option of raw packet network I/O.
Raw packet reception is handled through a
wrapper inside the Nsock
The steps are to open a capture device, register listeners
with the device, and then process packets as they are
The pcap_open method creates a handle for raw socket reads from an
ordinary socket object. This method takes a
callback function, which computes a packet hash from
a packet (including its headers). This hash can return any
binary string, which is later compared to the strings
registered with the pcap_register
function. The packet hash callback will normally extract some
portion of the packet, such as its source address.
The pcap reader is instructed to listen for certain
packets using the pcap_register function.
The function takes a binary string which is compared against
the hash value of every packet received. Those packets whose
hashes match any registered strings will be returned by the
pcap_receive method. Register the empty
string to receive all packets.
A script receives all packets for which a listener has
been registered by calling the
pcap_receive method. The method blocks
until a packet is received or a timeout occurs.
The more general the packet hash computing function is
kept, the more scripts may receive the packet and proceed with
their execution. To handle packet capture inside your
script you first have to create a socket with
nmap.new_socket and later close the socket
with socket_object:close—just like
with the connection-based network I/O.
While receiving packets is important, sending them is certainly
a key feature as well. To accomplish this, NSE provides access to
sending at the IP and Ethernet layers. Raw packet writes do not use
the same socket object as raw packet reads, so the nmap.new_dnet
function is called to create the required object for sending. After
this, a raw socket or Ethernet interface handle can be opened for use.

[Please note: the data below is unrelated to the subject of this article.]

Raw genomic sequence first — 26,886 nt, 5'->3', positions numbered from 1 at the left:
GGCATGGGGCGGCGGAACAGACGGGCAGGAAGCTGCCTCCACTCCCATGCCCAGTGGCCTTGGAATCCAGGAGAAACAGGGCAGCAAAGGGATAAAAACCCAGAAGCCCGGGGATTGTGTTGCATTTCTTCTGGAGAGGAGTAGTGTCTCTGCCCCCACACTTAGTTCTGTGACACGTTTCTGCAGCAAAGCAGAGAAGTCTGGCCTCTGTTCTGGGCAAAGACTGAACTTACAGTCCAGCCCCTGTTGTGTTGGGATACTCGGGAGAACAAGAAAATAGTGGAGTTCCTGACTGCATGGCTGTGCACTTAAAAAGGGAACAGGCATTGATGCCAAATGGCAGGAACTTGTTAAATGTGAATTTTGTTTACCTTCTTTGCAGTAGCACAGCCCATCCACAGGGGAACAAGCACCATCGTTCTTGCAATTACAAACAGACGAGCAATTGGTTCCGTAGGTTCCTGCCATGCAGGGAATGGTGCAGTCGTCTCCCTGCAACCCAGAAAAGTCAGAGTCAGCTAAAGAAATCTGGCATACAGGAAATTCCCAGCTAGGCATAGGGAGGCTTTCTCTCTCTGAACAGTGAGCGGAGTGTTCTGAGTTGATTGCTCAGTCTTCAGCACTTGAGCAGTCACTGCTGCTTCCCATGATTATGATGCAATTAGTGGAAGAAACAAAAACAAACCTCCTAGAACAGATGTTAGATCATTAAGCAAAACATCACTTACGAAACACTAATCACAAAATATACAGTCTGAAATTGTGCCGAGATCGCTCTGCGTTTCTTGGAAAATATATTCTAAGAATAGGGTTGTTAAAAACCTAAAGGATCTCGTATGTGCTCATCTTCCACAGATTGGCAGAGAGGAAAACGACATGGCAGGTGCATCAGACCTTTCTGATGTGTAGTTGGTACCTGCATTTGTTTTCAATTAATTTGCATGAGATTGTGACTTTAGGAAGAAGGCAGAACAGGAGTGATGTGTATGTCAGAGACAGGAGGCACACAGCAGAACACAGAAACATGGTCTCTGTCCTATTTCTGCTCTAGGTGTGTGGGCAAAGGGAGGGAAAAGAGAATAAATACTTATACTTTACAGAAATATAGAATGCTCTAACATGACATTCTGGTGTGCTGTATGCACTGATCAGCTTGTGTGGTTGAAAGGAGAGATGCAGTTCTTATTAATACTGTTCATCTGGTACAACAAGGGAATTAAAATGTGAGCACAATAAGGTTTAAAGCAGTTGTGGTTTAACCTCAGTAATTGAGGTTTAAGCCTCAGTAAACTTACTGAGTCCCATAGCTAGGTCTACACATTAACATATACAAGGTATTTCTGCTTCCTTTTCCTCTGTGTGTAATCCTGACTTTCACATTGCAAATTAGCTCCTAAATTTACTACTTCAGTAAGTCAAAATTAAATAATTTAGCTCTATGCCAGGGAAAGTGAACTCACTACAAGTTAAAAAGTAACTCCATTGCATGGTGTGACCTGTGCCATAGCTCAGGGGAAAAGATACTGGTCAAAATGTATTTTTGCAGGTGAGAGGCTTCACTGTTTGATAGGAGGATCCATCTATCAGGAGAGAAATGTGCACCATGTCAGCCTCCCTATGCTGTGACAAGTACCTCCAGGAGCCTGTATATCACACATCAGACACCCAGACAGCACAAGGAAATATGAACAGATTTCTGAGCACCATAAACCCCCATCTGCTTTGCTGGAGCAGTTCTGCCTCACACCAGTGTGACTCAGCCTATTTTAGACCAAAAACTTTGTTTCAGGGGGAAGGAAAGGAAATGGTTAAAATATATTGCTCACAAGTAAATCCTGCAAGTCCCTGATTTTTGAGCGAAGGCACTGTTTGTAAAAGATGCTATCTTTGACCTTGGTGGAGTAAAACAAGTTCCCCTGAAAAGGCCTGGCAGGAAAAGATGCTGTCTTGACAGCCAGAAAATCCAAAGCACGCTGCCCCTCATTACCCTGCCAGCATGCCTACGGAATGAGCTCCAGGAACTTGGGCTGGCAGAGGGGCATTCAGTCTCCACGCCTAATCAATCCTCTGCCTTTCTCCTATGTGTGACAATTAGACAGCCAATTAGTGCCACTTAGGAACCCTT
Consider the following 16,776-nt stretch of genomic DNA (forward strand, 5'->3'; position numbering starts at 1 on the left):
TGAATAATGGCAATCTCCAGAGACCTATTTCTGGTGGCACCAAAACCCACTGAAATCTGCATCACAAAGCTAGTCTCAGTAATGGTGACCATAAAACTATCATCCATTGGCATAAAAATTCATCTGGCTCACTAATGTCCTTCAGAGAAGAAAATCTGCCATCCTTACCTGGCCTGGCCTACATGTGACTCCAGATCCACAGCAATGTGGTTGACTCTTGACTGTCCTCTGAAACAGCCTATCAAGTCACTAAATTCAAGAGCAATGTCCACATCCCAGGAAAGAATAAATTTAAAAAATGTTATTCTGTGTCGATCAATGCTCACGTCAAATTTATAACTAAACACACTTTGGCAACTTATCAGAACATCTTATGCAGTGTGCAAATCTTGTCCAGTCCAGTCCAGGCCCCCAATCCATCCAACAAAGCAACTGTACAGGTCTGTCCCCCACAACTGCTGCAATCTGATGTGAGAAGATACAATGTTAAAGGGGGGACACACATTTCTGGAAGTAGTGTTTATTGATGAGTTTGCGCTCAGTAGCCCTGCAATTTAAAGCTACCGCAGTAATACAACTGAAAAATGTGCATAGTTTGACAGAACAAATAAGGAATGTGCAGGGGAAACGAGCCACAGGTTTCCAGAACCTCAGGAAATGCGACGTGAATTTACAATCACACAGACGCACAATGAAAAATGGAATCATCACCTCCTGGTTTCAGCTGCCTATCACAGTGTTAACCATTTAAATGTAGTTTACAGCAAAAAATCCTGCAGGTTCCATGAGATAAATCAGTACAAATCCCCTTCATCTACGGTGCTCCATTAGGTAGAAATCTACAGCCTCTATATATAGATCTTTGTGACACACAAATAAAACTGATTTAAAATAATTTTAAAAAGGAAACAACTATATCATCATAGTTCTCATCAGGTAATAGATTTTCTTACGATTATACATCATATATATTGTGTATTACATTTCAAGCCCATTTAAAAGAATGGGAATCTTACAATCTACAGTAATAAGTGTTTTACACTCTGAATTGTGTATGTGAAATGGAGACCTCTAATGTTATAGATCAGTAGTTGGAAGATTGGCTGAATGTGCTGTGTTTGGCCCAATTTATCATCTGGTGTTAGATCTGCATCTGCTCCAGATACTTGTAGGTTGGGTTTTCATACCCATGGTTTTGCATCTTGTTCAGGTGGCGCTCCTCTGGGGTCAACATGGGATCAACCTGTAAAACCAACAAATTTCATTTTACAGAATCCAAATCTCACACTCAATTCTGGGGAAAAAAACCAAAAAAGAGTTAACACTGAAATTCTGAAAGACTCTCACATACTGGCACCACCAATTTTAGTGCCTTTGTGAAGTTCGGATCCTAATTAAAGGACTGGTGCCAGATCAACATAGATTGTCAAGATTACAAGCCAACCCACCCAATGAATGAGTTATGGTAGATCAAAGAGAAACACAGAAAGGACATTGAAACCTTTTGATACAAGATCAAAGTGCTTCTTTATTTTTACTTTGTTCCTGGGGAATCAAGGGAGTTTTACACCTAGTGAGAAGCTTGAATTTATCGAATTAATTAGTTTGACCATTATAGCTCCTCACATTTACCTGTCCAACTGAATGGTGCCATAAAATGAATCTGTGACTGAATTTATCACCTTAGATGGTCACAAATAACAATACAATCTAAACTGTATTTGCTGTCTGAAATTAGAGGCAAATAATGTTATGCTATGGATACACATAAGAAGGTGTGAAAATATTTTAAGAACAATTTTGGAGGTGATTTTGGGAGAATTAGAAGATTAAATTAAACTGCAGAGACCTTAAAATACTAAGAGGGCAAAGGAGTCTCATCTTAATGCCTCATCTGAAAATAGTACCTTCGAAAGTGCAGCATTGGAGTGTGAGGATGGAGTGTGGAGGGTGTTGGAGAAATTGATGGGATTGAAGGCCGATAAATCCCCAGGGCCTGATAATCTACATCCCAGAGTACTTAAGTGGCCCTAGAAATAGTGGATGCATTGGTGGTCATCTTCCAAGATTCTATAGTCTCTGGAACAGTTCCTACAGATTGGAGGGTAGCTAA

Once the dnet object is created, the function ip_open
can be called to initialize the object for IP sending. ip_send
sends the actual raw packet, which must start with the IP header.
The dnet object places no restrictions on which IP hosts may be sent
to, so the same object may be used to send to many different hosts
while it is open. To close the raw socket, call ip_close.
For sending at a lower level than IP, NSE provides functions for
writing Ethernet frames. ethernet_open initializes
the dnet object for sending by opening an Ethernet interface. The raw
frame is sent with ethernet_send. To close the
handle, call ethernet_close.
Sometimes the easiest ways to understand complex APIs is by
script included with
Nmap uses raw IP packets to test hosts for suitability for Nmap's
Idle Scan (-sI). The
script also included with Nmap uses raw Ethernet frames in an attempt
to detect promiscuous-mode machines on the network (those running
Structured and Unstructured Output
NSE scripts should usually return a table representing their
output, one that is nicely organized and has thoughtfully chosen
keys. Such a table will be automatically formatted for screen
output and will be stored as nested elements in XML output.
Having XML output broken down logically into keys and values
makes it easier for other tools to make use of script output.
It is possible for a script to return only a string, but doing
so is deprecated. In the past, scripts could only return a
string, and their output was simply copied to the XML as a blob
of text–this is now known as “unstructured